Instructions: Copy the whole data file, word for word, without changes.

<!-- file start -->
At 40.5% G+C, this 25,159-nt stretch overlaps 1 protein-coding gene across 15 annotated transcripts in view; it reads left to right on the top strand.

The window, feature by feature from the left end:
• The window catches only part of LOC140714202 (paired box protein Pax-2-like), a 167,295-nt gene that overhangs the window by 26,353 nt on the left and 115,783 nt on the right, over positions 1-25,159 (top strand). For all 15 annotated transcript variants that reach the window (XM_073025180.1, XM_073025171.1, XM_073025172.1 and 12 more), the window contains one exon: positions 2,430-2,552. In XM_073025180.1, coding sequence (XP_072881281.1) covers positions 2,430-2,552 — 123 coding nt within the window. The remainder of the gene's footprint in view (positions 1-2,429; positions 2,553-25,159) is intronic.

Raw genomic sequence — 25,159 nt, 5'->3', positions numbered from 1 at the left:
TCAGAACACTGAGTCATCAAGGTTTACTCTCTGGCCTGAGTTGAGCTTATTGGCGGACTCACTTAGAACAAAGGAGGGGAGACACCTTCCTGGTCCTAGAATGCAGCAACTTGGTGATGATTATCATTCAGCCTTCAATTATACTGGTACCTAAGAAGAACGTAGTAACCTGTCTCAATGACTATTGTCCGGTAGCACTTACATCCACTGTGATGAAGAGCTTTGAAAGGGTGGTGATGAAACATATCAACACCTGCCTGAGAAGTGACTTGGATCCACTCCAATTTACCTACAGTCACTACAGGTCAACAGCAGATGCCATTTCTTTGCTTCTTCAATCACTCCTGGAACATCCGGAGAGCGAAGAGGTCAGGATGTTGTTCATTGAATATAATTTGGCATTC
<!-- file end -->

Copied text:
At 40.5% G+C, this 25,159-nt stretch overlaps 1 protein-coding gene across 15 annotated transcripts in view; it reads left to right on the top strand.

The window, feature by feature from the left end:
• The window catches only part of LOC140714202 (paired box protein Pax-2-like), a 167,295-nt gene that overhangs the window by 26,353 nt on the left and 115,783 nt on the right, over positions 1-25,159 (top strand). For all 15 annotated transcript variants that reach the window (XM_073025180.1, XM_073025171.1, XM_073025172.1 and 12 more), the window contains one exon: positions 2,430-2,552. In XM_073025180.1, coding sequence (XP_072881281.1) covers positions 2,430-2,552 — 123 coding nt within the window. The remainder of the gene's footprint in view (positions 1-2,429; positions 2,553-25,159) is intronic.

Raw genomic sequence — 25,159 nt, 5'->3', positions numbered from 1 at the left:
TCAGAACACTGAGTCATCAAGGTTTACTCTCTGGCCTGAGTTGAGCTTATTGGCGGACTCACTTAGAACAAAGGAGGGGAGACACCTTCCTGGTCCTAGAATGCAGCAACTTGGTGATGATTATCATTCAGCCTTCAATTATACTGGTACCTAAGAAGAACGTAGTAACCTGTCTCAATGACTATTGTCCGGTAGCACTTACATCCACTGTGATGAAGAGCTTTGAAAGGGTGGTGATGAAACATATCAACACCTGCCTGAGAAGTGACTTGGATCCACTCCAATTTACCTACAGTCACTACAGGTCAACAGCAGATGCCATTTCTTTGCTTCTTCAATCACTCCTGGAACATCCGGAGAGCGAAGAGGTCAGGATGTTGTTCATTGAATATAATTTGGCATTC